Editor's Notebook: Snow what if the weather's bad?

Working from home is not an option - it's a necessity
Written by Steve Ranger, Global News Director

Working from home is not an option - it's a necessity

Why does a small amount of snow leave one of the world's biggest economies shivering, asks silicon.com editor Steve Ranger.

We're strangely forgetful about the weather. The same stuff comes around almost every year and yet as a nation we seem utterly amazed, every time - as shown by the current blizzard of snow-related news coverage.

While we've had snow in these isles at least once before, it seems to have caught large swathes of the business community entirely unawares - hence one IT services company has reported a 20 per cent increase in enquiries over the past few days from small to medium sized businesses wanting help with putting in place better communications to help them work through the snow.

One piece of research out today calculated that Britain lost 124 million working hours last week as a result of the adverse weather conditions, three out of four workers were affected by the wintery conditions and nearly half suffered travel disruption.

The research also found that one in 10 staff worked from home and if you're one of them, like me, check out our top tips for working from home here to make sure you are getting the most out of your day.

However, the research also found a similar number were not able to work at all.

Now of course, not everyone can work from home (it's rather hard if you are a miner, a bus driver or a scuba diver, for example) but many of those people that were sitting at home doing nothing were classic knowledge workers - victims of their employers' poor IT infrastructure, albeit presumably rather cheerful victims throwing snowballs at each other on company time.

Don't let your business get frozen out by snow

Don't let your business get frozen out by snow
Photo credit: wwarby via Flickr under the following Creative Commons Licence

I can see little excuse for organisations that don't have in place the basic infrastructure to allow their staff to work outside of the office when it is more efficient to do so than struggle into the office. There's plenty of technology out there - from the latest-hype of cloud computing down to the most basic web email and word processing tools - that can help you to make your staff as effective from their sofa as they are from their desk. Just choose a set which fits your budget, operational and security requirements.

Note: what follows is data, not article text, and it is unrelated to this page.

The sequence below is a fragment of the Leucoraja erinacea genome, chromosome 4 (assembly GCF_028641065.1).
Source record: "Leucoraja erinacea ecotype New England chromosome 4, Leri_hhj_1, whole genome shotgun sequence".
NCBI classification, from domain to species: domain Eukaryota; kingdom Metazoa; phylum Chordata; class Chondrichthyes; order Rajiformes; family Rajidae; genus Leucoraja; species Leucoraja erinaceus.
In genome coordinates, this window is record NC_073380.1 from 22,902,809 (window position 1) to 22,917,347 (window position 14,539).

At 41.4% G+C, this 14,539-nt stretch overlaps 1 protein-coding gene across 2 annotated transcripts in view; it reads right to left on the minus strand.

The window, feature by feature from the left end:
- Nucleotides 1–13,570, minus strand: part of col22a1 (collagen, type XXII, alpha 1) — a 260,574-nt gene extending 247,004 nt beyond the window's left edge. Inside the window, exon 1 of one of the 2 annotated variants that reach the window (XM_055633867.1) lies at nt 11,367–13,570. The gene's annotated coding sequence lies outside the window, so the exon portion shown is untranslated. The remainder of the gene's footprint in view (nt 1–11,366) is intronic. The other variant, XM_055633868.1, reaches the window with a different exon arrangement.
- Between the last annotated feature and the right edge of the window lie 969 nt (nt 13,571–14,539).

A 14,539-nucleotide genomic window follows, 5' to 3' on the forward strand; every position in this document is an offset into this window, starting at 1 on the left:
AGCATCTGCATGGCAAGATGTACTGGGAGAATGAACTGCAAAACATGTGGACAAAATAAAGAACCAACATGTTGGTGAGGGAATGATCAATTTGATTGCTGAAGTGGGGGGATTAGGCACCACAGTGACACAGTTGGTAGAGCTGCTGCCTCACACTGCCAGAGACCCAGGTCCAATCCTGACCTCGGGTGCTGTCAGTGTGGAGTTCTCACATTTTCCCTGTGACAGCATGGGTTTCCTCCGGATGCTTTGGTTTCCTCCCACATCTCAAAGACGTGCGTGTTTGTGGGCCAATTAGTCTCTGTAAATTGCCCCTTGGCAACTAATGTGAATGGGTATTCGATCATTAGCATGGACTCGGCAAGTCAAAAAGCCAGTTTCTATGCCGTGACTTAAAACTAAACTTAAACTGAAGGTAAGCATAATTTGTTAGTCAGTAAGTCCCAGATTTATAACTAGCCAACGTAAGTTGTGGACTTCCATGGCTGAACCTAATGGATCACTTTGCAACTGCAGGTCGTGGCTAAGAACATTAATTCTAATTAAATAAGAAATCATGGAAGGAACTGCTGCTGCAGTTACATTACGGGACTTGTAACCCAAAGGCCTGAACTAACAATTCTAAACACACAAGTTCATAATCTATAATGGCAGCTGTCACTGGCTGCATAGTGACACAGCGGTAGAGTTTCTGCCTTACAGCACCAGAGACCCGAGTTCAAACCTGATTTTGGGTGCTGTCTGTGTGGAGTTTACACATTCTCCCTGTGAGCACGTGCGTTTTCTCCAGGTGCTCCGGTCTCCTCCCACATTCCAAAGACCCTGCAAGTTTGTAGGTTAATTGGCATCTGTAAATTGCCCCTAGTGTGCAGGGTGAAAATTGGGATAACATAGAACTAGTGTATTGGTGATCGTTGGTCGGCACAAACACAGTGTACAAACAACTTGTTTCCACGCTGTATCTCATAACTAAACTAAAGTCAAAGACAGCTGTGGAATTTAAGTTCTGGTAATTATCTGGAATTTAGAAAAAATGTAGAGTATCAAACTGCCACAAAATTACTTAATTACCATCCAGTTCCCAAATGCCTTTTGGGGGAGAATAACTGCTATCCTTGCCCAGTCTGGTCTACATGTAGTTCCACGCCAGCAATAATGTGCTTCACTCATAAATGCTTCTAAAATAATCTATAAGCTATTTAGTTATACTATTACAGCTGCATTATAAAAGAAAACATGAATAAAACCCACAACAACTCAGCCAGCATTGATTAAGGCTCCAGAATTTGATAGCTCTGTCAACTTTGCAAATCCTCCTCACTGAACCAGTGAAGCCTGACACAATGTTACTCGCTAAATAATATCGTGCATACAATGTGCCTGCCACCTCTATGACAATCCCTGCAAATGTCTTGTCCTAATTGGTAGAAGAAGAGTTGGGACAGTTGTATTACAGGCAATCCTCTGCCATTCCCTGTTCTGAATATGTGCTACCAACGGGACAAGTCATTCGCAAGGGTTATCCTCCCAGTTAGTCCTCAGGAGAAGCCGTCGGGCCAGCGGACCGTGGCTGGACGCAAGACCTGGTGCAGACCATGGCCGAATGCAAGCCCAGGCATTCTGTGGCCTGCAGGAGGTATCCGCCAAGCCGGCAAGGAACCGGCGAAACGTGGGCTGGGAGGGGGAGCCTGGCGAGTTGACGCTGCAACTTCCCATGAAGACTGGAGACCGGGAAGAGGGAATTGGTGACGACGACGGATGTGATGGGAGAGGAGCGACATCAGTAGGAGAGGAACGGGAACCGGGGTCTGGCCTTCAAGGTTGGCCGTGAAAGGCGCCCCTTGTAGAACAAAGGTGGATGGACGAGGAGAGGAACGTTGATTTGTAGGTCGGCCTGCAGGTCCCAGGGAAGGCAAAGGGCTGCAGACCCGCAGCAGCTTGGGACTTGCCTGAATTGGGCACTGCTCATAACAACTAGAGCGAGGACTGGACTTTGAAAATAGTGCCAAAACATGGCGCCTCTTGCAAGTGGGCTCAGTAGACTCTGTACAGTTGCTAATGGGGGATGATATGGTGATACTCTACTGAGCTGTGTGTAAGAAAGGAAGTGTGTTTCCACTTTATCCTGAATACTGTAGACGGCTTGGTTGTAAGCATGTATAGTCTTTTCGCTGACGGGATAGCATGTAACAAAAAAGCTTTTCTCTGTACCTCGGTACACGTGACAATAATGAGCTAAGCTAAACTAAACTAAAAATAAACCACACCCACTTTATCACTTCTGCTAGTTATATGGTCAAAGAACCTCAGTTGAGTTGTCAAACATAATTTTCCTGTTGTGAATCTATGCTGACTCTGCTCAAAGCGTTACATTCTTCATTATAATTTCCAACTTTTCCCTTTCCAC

As such, it should be a standard part of an organisation's disaster recovery planning. This time it's snow, but next time it could be a gas leak that closes the office or a major transport strike - even something as trivial as a digger putting its shovel through the telecoms cables that connect your office. While such incidents won't make the headlines, they could easily put your business in jeopardy.

But perhaps it isn't simply a lack of time or budgets for the IT team - perhaps there's another issue to consider here as well. According to the survey by Citrix I mentioned above, almost half of workers felt under pressure to get to work and maintain 'business as usual'.

I think there's still a culture of presenteeism in too many organisations, with workers given the distinct impression that unless they are visible in the office they will be assumed to be slacking off in front of Murder, She Wrote instead of working on the sales forecast.

Perhaps this even leads some companies to deliberately ignore investing in technology to help staff work on the go. Maybe some companies don't put plans in place because they don't trust their employees to work from home without oversight - in which case I'd suggest they have bigger problems than those caused by a few inches of snow. Making it hard for employees to work from home won't make it any harder for them to walk out of the door to a new employer.

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